Along each path there will be several encounters that introduce the players to various aspects of this world they are not yet familiar with. Some of which I want to include clues to something more interesting nearby. The players can chose to come back and check them out later once they have delivered the chest, or they can decide that the chest can wait and they go checking it out now. This also puts the players into situations where they can chose without any guidance. They have an objective, that isn’t really that interesting, but there also isn’t an hurry to complete it. If they run into something that seems to be more interesting to them, they are free to chase after that instead. Now one could argue that this has the major drawback of having to create three adventures while knowing that you will only be using one, which is super inefficient. However, this is meant to be a sandbox campaign. The players traveling along this coastal road again is quite possible. But even if they don’t, all of this content can easily be used on any other costal road in the future. It’s not wasted work, but rather some pregenerated content to use whenever it might come handy.

The chest is, obviously, a bit of a Macguffin. The players will recognize it as a plot cupon that they need to follow to find the main adventure. But it’s not like they actually have to take it to the wizard. What keeps them from opening it is a simple arcane lock spell. The chest can be opened by the wizard who it belongs to, but also by most 3rd level wizards with a knock spell and pretty much every 5th level spellcaster with a dispel magic spell. Or the players could chose to just chop the whole chest to pieces with enough persistence. In fact, it is going to turn out that the wizard isn’t going to take the chest off them for a reward.

And that’s the train station moment I am aiming for. The players find themselves in a town, that I hopefully can make appear as interesting to explore, with a chest they can’t deliver and would need to find help to open, some things they could go back to and explore further on the coastal road, and what I feel as being quite important, no place or quest giver to return to. If an NPC gives the players a mission and they can’t complete it, I would very much expect them to go back and ask what they should do now. If the wizard had hired them to get back his Macguffin and he isn’t there when they return, they most likely would assume that they are supposed to go searching for him because that’s what the GM has planned for the story. Making the starting adventure have no quest giver seems like something quite important to me to get that transition from preset goal to player drive  play.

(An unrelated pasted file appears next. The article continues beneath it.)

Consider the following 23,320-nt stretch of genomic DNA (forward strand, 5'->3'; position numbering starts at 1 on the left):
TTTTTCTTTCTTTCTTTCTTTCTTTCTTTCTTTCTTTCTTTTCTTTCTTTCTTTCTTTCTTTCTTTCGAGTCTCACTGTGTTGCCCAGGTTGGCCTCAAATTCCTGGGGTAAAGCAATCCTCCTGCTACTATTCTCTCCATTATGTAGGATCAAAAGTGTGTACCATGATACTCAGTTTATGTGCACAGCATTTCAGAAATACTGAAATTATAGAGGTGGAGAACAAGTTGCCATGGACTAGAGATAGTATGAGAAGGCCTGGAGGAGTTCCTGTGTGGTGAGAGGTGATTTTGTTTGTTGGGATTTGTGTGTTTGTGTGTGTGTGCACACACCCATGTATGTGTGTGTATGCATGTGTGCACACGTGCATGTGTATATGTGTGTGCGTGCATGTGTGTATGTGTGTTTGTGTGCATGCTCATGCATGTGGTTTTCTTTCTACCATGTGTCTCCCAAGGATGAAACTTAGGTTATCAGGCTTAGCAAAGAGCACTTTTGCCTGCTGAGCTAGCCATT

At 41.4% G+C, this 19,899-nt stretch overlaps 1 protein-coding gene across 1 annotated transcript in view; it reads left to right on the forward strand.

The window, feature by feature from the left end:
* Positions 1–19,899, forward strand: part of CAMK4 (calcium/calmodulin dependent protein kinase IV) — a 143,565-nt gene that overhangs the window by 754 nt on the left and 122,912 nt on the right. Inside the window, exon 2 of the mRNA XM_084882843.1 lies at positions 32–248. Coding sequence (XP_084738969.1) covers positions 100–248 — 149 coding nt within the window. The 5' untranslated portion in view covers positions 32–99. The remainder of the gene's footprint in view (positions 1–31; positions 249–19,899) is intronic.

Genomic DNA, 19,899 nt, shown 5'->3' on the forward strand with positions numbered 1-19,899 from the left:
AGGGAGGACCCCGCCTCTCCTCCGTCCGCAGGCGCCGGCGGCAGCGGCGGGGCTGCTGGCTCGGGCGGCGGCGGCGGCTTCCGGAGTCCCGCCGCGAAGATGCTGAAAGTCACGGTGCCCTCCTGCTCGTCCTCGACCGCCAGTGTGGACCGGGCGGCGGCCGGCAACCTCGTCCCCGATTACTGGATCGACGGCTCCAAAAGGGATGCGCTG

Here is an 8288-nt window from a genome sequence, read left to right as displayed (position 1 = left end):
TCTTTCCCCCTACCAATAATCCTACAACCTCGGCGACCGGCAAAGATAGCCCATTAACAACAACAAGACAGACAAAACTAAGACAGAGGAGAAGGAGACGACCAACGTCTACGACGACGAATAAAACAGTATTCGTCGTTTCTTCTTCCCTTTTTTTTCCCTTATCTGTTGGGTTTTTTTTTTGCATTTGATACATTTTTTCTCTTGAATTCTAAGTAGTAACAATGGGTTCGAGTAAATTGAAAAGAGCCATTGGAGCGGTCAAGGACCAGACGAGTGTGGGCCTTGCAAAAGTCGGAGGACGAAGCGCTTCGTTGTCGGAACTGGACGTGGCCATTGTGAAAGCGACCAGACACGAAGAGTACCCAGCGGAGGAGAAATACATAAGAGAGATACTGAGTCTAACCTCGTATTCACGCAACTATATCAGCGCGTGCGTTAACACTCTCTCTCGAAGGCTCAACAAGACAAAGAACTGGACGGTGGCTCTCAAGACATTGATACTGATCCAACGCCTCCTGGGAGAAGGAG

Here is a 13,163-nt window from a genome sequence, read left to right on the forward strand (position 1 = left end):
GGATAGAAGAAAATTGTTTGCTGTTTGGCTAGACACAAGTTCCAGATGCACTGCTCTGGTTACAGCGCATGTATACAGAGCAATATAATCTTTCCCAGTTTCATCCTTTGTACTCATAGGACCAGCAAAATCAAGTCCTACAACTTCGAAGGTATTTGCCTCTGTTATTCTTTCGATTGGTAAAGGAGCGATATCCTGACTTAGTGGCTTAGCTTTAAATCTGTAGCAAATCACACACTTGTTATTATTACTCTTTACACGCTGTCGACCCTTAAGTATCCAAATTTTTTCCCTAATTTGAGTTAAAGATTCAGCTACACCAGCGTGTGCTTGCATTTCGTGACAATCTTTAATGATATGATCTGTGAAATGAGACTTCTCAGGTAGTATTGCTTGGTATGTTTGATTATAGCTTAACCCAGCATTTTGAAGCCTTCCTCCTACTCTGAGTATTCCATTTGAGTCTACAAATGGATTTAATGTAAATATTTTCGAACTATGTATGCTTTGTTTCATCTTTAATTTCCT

Making the most out of combat encounters

Working myself into the deeper layers of 5th Edition, I noticed that defeating enemies in battle gives the PC massive amounts of experience points. If a party of four PCs were to only fight opponents with a CR equal to their current party level, it would take only 6 such encounters to get to 2nd and 3rd level, and after that 11 encounters for any further level. Though I have been told that in most cases, a single opponent of equal CR is a pretty easy fight.

Now at this point I want to repeat that I don’t believe in setting up encounters tailored to the current party size and level. While megadungeons and hexcrawls are leaving me completely cold, I feel like non-linear, open-world environments make the most interesting stories and experiences. When there are no places the party has to get to, and paths they have to take to get there, then there are no grounds to assume that the GM will take steps to ensure that the party will overcome any given obstacle. As players, you have no assurance that an obstacle can be overcome reliably by the party at their current strength, or that there any paths to their destination that they can take safely at their current strength. This puts it into the hands of the players to judge what dangers they are willing to risk, and when to try trickery or diplomacy over direct confrontation. Of course, to make this work, it is necessary to make it possible for players to judge the dangers ahead of them, and to attempt a retreat from a fight that turns bad on them. Otherwise the GM is just forcing random fights at the players, without giving them the agency to choose the level of risk they are willing to take. In practice, this primarily means not setting up ambushes by hard hitting opponents, and not cutting off the party’s only escape route.

Another thing is that I don’t believe the math to calculate CR being in any way reliable. But for the topic at hand, let’s continue with the assumption that challenge ratings and the encounter building guidelines were actually precise.

Under hypothetical ideal circumstances, a party of four characters fighting only single opponents with a CR matching their own level would, according to the tables, get a new level in six and a half days of adventure after roughly 10 fights. On first and second level even faster than that. This is of course ridiculous, and the designers did acknowledge that. Fighting only single opponents makes it very easy on the players. If multiple opponents attack all at once, the party will be able to fight significantly less of them on a day before they require rest to regain their strength. So if you want to fit more fights into a campaign that goes up to only 10th level for example, you could make opponents usually appear in groups of 5 to 10. Going with the hypothetical tables, that gets you only half the amount of XP before you statistically run out of power. Or 13 days of adventure with 20 fights. And when you think about it, for lots of common opponents it makes perfect sense to fight in groups. From the perspective of bandits or monsters, they want to win fights and survive, not put up a good fight before being defeated. And in a world where there is always a bigger beast, those at the lower end have every reason to band together for their safety. Just like PCs do.